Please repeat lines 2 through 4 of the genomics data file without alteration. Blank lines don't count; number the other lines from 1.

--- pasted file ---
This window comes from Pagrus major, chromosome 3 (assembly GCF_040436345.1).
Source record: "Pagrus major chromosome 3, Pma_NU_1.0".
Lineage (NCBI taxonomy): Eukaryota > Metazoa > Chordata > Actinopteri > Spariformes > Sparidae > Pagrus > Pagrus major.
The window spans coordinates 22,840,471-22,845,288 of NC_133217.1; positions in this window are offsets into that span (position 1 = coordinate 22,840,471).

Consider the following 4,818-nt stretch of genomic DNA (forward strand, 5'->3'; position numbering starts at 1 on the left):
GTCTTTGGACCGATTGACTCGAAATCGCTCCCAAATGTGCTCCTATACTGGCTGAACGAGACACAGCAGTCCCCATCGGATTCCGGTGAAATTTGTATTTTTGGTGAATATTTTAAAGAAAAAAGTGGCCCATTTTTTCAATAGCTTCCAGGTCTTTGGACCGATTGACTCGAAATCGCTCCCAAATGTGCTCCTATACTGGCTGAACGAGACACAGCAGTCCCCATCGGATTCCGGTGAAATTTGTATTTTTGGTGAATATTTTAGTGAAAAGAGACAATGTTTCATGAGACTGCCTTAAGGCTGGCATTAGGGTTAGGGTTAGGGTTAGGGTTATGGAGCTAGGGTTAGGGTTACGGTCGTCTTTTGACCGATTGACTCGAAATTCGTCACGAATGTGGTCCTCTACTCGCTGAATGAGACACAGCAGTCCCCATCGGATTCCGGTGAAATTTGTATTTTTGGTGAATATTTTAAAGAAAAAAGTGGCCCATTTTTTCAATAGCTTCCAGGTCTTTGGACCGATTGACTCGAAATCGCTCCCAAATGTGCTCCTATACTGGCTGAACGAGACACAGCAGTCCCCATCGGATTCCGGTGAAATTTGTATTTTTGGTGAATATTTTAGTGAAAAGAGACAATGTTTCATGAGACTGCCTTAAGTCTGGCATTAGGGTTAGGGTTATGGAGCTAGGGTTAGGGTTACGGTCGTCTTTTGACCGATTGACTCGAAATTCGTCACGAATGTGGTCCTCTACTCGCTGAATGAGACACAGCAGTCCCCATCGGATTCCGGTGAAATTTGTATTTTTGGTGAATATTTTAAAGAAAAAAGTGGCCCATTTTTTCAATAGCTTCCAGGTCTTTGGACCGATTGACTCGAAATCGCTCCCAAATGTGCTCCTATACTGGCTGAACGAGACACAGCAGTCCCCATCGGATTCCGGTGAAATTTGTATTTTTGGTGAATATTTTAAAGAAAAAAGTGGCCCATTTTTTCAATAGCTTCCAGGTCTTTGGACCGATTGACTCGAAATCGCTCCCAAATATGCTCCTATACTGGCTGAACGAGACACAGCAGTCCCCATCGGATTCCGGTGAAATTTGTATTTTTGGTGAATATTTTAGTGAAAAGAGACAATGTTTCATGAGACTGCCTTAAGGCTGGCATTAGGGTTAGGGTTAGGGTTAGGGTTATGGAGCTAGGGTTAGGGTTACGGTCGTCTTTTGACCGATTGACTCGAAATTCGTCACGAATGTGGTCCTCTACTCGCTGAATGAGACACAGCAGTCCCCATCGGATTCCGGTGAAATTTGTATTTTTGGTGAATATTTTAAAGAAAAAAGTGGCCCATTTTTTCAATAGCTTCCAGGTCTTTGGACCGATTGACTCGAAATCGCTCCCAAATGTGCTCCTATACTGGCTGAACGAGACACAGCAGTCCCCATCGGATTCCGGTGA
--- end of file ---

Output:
Source record: "Pagrus major chromosome 3, Pma_NU_1.0".
Lineage (NCBI taxonomy): Eukaryota > Metazoa > Chordata > Actinopteri > Spariformes > Sparidae > Pagrus > Pagrus major.
The window spans coordinates 22,840,471-22,845,288 of NC_133217.1; positions in this window are offsets into that span (position 1 = coordinate 22,840,471).